My View of the Seminar Weekend

By Ronnie Dee

First of all, I'd like to address a statement to all of you members who are constantly asking what the LASC can do for you. This is it! Two days with over a dozen of Nashville's publishers, producers, songwriters, reps from BMI, ASCAP and SESAC and other music industry executives who gave up their weekend to come up here for you.

Grand Prize Winner Gene Adams. Photo by Greg Black

These people were there to listen to and critique your songs; they answered questions about songwriting and the music industry and held small discussion sessions to help you out.

Then there was a chance to display your talent for them on the showcase where you could perform your own or somebody else's songs, and if that wasn't enough for your money, there was a dinner and a songwriting contest with over $1,800 in prizes.

LASC President Moffett hands Gene Adams the $1,000 Grand Prize check for 'Ship Soon to Sail.' LASC Secretary Diana Black holds his certificate while Vice President Jean Metcalfe looks on. Photo By Tom Metcalfe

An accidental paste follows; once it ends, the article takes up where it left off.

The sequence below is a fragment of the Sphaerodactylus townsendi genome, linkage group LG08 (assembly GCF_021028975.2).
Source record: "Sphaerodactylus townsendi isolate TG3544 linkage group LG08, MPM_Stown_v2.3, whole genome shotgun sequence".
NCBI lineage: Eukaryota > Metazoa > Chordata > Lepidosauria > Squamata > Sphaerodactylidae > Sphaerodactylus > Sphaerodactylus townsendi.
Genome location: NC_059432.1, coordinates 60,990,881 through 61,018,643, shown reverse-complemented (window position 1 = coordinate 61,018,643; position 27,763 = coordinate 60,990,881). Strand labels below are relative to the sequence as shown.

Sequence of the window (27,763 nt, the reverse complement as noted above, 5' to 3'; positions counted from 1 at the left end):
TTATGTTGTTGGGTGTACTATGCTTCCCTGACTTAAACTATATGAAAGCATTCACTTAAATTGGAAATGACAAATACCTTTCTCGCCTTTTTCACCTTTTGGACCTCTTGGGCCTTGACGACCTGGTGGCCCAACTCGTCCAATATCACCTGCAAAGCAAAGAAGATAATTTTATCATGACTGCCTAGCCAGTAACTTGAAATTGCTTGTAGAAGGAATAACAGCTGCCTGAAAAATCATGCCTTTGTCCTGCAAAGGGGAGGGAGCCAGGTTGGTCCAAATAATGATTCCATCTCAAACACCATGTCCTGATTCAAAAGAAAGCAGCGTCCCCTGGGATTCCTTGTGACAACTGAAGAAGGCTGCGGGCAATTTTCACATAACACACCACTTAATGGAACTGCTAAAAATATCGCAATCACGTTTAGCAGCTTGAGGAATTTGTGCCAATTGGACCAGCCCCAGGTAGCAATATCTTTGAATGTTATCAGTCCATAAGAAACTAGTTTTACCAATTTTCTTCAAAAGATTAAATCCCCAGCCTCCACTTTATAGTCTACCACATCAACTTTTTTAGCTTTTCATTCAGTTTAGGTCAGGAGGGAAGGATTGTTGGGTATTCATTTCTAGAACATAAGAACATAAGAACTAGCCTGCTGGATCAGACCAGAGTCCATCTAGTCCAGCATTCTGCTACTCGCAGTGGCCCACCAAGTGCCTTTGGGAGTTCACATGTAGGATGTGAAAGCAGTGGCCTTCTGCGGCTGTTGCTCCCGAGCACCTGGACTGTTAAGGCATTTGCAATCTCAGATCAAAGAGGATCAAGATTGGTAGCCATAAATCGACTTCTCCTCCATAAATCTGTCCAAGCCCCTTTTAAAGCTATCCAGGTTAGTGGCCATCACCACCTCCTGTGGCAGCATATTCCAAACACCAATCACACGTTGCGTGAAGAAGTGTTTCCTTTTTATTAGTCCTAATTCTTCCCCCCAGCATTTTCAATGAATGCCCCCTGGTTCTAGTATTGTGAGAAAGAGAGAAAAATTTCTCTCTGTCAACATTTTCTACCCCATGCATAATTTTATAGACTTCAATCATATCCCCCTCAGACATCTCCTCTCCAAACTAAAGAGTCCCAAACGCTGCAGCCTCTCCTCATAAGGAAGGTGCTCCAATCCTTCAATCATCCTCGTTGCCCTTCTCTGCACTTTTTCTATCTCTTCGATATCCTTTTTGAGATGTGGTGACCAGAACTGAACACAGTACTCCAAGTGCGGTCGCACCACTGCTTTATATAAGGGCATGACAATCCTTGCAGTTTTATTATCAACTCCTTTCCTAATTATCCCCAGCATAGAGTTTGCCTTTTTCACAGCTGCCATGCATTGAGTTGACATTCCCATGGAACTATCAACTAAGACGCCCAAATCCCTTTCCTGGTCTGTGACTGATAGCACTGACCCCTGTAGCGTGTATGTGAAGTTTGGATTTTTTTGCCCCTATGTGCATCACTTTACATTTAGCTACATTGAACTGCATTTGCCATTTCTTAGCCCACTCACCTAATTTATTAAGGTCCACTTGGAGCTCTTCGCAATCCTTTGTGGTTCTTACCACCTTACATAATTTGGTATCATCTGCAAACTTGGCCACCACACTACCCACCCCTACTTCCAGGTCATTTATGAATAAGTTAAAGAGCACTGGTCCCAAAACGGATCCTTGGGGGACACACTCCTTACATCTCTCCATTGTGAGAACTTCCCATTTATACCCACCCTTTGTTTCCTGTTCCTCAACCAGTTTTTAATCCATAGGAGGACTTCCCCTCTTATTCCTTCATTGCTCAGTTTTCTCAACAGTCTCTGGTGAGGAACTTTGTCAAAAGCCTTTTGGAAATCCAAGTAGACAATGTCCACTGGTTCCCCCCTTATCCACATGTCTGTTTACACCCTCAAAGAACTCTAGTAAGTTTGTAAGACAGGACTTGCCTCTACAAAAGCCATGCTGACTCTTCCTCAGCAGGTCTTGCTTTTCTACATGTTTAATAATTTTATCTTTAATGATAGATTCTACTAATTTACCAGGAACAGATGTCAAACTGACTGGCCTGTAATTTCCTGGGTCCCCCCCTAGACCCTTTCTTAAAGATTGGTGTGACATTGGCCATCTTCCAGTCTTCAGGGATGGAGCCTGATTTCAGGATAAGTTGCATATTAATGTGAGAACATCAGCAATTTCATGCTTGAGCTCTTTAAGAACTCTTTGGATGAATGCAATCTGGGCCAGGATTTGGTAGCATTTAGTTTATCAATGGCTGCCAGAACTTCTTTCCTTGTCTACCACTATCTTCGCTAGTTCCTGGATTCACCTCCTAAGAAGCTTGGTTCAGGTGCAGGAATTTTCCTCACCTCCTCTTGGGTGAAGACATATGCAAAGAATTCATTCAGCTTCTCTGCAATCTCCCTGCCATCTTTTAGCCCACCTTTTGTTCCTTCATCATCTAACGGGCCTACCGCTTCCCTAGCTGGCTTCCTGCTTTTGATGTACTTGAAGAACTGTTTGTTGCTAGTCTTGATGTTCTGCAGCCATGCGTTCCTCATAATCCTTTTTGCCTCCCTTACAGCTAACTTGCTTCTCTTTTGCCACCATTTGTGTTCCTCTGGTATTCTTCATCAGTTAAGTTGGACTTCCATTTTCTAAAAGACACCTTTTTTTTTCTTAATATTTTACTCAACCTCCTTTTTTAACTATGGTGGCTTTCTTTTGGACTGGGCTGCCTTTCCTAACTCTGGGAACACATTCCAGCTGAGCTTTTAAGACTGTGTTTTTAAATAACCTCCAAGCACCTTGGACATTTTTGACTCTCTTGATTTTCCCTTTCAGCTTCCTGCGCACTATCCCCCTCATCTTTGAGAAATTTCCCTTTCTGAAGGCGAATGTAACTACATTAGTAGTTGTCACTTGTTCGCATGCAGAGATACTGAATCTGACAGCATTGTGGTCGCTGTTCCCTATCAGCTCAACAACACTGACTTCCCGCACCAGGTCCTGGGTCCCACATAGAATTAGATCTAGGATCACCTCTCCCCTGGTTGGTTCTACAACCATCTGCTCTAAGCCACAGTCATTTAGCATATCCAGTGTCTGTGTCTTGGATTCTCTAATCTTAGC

All we can do is give you the opportunity: you have to capitalize on it yourself. if you don't take advantage of it, don't whine to us.

Saturday Morning and Afternoon

It's really tough for me to arise early on a Saturday morning, but I did just that on November 3 to get to the Holiday Inn Downtown before all the doughnuts were gone. I made it all right and had a few cups of some real good coffee before the opening session started.

Jeff Carlton had the floor in the beginning to explain and answer questions about copyrights. l think we could do a whole seminar on copyrights alone. Some tips: Copyright each song individually.

If you register a collection of songs under one copyright number, it would create great difficulties if just one of those songs was published.

Don't be afraid to let your songs be heard. I once offered to help an LASCer with one of his tunes. but he wouldn't let me have a copy of it. l found it rather amusing that he thought l might steal it. I didn't even like it all that much; I was merely trying to help.

Think about it why would anybody want to steal your songs'? Have you had any hits? Have you even had any published? lf you're going to something, wouldn't you try to steal something worthwhile? I don't think anyone I know will write anything comparable to Woody Guthrie, and he had the right attitude. When a friend approached him in California and excitedly warned him that folks in New York were singing his songs, Woody drawled, "Well, hell, what do you think I wrote 'em for?"